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Wall Street's crisis, with all its influence, does not seem to be preventing students from going abroad.

With rising flight prices - an 8.1-percent increase in the second quarter alone according to the Transportation Department - and the dollar's slide against currencies such as the euro and the pound, students have many things to consider before embarking on that four-month international trek.

Despite concern over the economic situation, there has been no significant change to the number of Penn students studying oversees.

The number of students going abroad peaked two years ago and has been static ever since, said director of Penn Abroad Geoffrey Gee.

Until then, the number of students studying abroad had risen for each of the past 25 years, sometimes even by as much as 10 percent.

"There's no clear evidence that it has to do with the economy," Gee said.

The population of students who are able to go abroad has "reached a plateau" considering that some programs have more flexibility than others, he said. Last year, 680 students chose to study abroad.

Tighter budgets aside, students still opt to go to the same countries, though they tend to be the more expensive options.

The United Kingdom, Spain and Australia have consistently been the most popular location for students. Over the past several years, China has also been gaining student interest.

London, easily the most popular destination, is also one of the most expensive locations.

Gee also cited the case of Barcelona, which is more popular than cheaper programs in places such as Argentina, which offers students the same language benefits and similar cultural environments.

Whereas some universities have seen spiked interest in places closer to home, such as Canada, only one student this year plans to study at McGill University, the first in many years. The student went not because of financial reasons but for a specific program offered there.

A program in Mexico even had to be suspended because not enough students showed interest.

Other universities, however, have reported drops in students going abroad, such as Ohio State University. The university sent 110 students abroad two years ago and only 70 last year.

Schools such as the University of Kansas are also restructuring some programs to keep costs down, cutting a seven-week program in Britain to four and a half.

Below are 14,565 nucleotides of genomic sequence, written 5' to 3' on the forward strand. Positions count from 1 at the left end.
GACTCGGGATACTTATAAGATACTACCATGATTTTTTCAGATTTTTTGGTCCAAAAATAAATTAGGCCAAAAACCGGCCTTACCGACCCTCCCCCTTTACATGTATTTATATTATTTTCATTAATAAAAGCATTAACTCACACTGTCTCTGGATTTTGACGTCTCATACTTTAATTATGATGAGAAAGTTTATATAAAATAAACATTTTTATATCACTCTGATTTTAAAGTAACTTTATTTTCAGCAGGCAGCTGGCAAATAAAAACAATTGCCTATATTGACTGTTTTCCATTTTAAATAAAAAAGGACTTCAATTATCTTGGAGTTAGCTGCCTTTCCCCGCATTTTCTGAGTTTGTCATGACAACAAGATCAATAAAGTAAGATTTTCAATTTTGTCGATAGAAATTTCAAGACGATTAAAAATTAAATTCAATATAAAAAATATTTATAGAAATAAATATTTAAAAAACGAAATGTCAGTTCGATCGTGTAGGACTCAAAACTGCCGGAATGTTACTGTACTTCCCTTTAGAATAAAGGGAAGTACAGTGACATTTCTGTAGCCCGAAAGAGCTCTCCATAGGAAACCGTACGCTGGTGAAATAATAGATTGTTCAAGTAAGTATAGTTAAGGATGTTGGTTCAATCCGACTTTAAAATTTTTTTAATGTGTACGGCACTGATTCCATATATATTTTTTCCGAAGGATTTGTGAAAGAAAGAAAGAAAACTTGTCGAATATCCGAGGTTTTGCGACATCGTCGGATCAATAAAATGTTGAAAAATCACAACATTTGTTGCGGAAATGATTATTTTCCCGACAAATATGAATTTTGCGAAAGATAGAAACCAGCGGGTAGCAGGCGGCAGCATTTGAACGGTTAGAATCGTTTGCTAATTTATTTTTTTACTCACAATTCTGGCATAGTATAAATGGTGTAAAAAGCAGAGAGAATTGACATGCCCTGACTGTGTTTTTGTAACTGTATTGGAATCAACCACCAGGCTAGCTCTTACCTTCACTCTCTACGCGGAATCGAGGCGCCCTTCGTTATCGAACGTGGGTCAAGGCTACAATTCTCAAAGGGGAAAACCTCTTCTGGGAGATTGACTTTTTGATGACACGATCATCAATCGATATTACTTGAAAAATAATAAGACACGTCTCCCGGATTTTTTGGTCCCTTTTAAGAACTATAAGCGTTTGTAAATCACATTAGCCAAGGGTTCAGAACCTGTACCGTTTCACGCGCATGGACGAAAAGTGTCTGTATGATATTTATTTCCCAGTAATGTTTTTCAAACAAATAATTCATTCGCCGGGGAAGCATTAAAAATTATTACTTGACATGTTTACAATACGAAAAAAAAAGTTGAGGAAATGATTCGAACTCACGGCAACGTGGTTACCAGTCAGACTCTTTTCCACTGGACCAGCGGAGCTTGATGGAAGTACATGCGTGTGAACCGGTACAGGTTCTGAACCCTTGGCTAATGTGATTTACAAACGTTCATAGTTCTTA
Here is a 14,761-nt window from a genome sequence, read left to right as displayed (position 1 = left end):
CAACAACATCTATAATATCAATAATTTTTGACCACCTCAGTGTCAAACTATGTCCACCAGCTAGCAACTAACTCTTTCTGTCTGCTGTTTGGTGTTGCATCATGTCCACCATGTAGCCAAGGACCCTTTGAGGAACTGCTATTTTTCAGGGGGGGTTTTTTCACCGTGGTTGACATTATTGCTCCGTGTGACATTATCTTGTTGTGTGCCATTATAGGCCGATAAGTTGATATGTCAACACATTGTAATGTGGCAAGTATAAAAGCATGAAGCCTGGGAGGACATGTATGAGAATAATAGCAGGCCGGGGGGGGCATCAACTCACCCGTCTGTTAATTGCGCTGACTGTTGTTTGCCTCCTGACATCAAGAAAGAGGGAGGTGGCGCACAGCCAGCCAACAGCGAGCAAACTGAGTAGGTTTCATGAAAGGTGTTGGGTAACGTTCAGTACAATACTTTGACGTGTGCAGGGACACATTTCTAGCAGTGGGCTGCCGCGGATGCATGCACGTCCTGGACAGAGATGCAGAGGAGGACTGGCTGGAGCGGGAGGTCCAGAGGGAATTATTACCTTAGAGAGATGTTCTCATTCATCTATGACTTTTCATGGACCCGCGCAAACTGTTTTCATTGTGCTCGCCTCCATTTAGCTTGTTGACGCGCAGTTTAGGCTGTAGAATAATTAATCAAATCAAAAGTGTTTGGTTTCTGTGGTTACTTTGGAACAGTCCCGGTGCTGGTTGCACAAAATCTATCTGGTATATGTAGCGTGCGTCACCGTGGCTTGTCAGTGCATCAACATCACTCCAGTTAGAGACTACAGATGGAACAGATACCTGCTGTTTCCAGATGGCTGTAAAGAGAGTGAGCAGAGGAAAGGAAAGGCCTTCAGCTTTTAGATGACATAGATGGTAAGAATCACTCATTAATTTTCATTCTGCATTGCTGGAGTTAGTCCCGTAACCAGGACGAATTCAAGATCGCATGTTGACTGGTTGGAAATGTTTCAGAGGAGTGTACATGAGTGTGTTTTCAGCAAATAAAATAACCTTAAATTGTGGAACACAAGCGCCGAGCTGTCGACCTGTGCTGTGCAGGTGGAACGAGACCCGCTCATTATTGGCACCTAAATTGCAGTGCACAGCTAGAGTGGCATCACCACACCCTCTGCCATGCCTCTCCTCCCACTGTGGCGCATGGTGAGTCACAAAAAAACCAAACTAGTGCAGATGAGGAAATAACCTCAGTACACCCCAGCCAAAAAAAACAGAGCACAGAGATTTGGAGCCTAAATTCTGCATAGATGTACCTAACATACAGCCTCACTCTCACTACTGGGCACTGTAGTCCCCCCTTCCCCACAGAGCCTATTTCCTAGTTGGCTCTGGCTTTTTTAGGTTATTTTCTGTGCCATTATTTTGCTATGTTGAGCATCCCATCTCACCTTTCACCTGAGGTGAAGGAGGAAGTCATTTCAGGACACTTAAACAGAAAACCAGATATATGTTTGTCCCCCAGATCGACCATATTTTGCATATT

Once abroad, most students incur expenses by traveling over breaks to neighboring cities and countries. With rising transportation costs and additional housing fees for such trips, money dries up fast.

Although some students may need to find loans to substitute work-study income and cover personal expenses, students eligible for loan-free packages generally have not had complications stopping them from going abroad, said Gee.

College junior Susan Qin said that of her friends who went abroad to such places as Oxford, Japan, Australia and Beijing, many said financial aid would cover expenses.

Only one case has been reported of a student who planned to go abroad, but due to financial problems at home, was unable to find sufficient funding, Gee said.

He also said there hasn't been an increase in applications for the government-sponsored Gillman scholarship, which helps students finance overseas studies.

Parents, who are generally involved with study abroad matters, tend to mention financial issues more than students, frequently contesting Penn's study abroad tuition policy, said Gee.

"I don't think the academic atmosphere has been affected as much by the economy," said Esha Kakkar, a second year Engineering graduate student, adding that as an international student, she is less drawn to study abroad programs than other students.

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